# How one man made us fat and sick

Updated: 29 September, 2020 07:34 IST | C Y Gopinath | Mumbai

## Till Ancel Keys bullied his way into the picture, everyone was healthy and happy. Coconut oil, palm oil ruled. And then, fat became the villain.

Representation pic/Getty Images

I enter the garden. There are 24 people. You kill 20. How many people are there in the garden?

This puzzle popped in my Facebook feed about 10 days ago. Can you crack it? Let me warn you ahead that the following answers are wrong — 4, 5, 21, 24 and 25.

It's really neither a trick question nor mathematics but more of a demonstration of how poorly human beings listen and think. To be exact, when we see two things side by side, we conclude they must be connected.

The weather is getting warmer. Ice cream sales are rising at the same time. It's called a correlation. In this case, because it's the hot weather that makes people want something cold, there is also causation.

But what if I told you that I always find the sun setting when I go to my balcony around 5 pm to sip wine? Would you say I was making the sun set?

What if things happen to be together but you wrongly assume they're connected?

Between 2000 and 2009, the per capita consumption of mozzarella cheese went up from 4.2 kg to 4.6 kg. Oddly enough, in the same period, the number of people who died by becoming tangled in their bedsheets went up from 327 to 717. Would you skip the mozzarella in future?

Mistaking correlation for causation is how bad things happen to good people.

A stunning example is the assumption, now taken as axiom, that a high level of cholesterol causes heart disease. Growing evidence has now debunked this theory but a thought once thought is not easily unthought. The theory was promoted by just one pushy, manipulative scientist who was convinced, without enough evidence, that he was right and that proof would come along soon enough.

If you had to point to one man whose fallacious thinking seventy years ago created a planet of sick, obese men and women dying of diabetes, heart disease and cancer, look at Dr Keys. He believed that just because two things happened together, one caused the other.

I really don't like Ancel Keys, god rest his cherry-picking, bulldozing soul. Till 1950, he had been an unknown boffin, studying how people's health was affected when they ate wartime rations, which had less fat and fewer calories. He read a paper that noted that countries on wartime rations also seemed to have lower rates of heart disease.

He dug around a little and found a WHO scatter graph showing that in some countries as fat consumption rose, so did heart disease. Out of this, he made a simple, iconic rising line graph which became a meme — and the cholesterol-heart disease hypothesis was on its way.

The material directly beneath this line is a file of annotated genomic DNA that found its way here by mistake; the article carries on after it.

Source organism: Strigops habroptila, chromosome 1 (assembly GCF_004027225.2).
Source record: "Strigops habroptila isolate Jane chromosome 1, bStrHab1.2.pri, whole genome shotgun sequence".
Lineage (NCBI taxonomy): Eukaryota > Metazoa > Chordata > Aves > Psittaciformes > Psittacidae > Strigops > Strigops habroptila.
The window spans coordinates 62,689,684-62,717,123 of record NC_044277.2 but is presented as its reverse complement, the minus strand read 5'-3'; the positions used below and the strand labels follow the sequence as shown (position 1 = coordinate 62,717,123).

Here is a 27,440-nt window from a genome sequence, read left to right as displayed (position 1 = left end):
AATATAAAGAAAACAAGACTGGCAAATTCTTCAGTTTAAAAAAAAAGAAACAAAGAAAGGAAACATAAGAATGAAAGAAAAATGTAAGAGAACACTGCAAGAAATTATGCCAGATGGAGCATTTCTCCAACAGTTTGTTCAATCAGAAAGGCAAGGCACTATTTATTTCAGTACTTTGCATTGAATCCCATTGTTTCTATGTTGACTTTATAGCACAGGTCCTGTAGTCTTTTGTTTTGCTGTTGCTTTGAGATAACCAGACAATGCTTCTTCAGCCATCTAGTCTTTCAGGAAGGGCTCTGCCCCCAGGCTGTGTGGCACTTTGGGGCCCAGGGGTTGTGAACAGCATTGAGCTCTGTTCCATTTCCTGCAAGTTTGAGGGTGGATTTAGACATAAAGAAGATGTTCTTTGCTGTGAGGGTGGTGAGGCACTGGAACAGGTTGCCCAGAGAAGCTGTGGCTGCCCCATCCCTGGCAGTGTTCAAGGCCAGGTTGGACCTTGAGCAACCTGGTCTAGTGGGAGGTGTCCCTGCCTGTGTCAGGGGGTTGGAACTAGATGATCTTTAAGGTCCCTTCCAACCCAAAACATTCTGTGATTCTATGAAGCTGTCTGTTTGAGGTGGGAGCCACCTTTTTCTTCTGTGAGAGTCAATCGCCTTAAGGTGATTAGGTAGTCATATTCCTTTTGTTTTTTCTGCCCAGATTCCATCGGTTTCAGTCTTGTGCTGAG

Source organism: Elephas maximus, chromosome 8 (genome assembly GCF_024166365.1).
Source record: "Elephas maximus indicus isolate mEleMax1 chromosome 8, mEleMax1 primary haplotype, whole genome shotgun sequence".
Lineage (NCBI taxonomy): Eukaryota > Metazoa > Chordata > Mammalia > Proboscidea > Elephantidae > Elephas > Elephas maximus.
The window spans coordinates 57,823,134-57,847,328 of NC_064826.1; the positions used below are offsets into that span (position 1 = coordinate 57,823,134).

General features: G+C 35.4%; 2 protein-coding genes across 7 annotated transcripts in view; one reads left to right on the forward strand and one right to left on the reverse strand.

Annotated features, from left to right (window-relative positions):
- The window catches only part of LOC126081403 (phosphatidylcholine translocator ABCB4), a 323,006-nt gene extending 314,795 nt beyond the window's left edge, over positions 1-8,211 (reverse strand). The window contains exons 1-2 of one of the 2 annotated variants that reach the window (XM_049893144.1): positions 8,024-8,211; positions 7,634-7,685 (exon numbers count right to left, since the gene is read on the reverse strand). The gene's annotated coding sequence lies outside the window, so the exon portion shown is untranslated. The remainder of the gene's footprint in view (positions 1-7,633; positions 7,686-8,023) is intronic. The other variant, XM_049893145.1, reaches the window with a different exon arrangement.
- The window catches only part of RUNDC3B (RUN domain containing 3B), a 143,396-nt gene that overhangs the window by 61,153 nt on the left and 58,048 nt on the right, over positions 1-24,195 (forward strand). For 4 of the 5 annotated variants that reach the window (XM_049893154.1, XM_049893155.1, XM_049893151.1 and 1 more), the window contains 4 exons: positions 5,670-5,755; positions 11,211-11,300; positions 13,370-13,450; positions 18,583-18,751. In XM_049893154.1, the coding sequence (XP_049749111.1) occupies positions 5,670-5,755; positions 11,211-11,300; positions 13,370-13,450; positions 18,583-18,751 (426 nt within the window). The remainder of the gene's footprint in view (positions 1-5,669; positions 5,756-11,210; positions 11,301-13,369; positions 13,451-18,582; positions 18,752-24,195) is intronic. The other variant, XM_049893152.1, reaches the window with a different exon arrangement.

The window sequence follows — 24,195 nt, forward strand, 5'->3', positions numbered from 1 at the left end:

Around then, an industry body called the American Soybean Association (ASA), representing soybean farmers, was looking for ways to get people to switch from coconut oil and palm oil to their polyunsaturated soybean oil. Keys had just completed his so-called Seven Country Study, where he claimed that countries that ate lots of fats and cholesterol had lots of heart disease. He assumed that correlation meant causation.

The ASA didn't care. They loved his spurious science. Abetted by wealthy donors, they ran an aggressive campaign that successfully villainized coconut oil and palm oil, replacing them with soybean oil. The new mantras were "low-fat" and "zero cholesterol". A billion-dollar industry grew up to sell cholesterol-reducing statins everyone over 45.

Keys was publicly fact-checked and challenged but, like Donald Trump, he knew that if he repeated a dubious truth often enough and with confidence, it would become the alternative fact. Two scientists wrote, "No matter how plausible such an association may appear, it is not in itself proof of a cause-effect relationship. But quotation and repetition...soon creates the impression that the relationship is truly valid."

Quotation and repetition were Keys' hallmark methods by which he convinced America and thereby the rest of the planet that fats, cholesterol, coconut oil and palm oil were toxic.

Never mind that Eskimos eat nothing but whale blubber, have high cholesterol and yetlow rates of heart disease.

Never mind that Japanese people live healthy and long without heart disease despite eating a saturated-fat-heavy diet.

Never mind that Kerala, Indonesia, Thailand and the Philippines have thrived on diets based on coconut oil.

Never mind, actually, that even after reading this, you will still have your doubts and will probably pop your statin pill tonight. Just in case cholesterol actually causes heart disease.

I'm sure you're burning up to know the answer to the puzzle. Well, it's true that the two sentences are side by side: I enter the garden and There are 24 people. But it was you who assumed that the 24 people were also in the garden. I did not say it. Wherever those 24 people were and whoever killed them is irrelevant.

I was, and still am the only one in the garden.

Here, viewed from there. C Y Gopinath, in Bangkok, throws unique light and shadows on Mumbai, the city that raised him. You can reach him at cygopi@gmail.com

The views expressed in this column are the individual's and don't represent those of the paper

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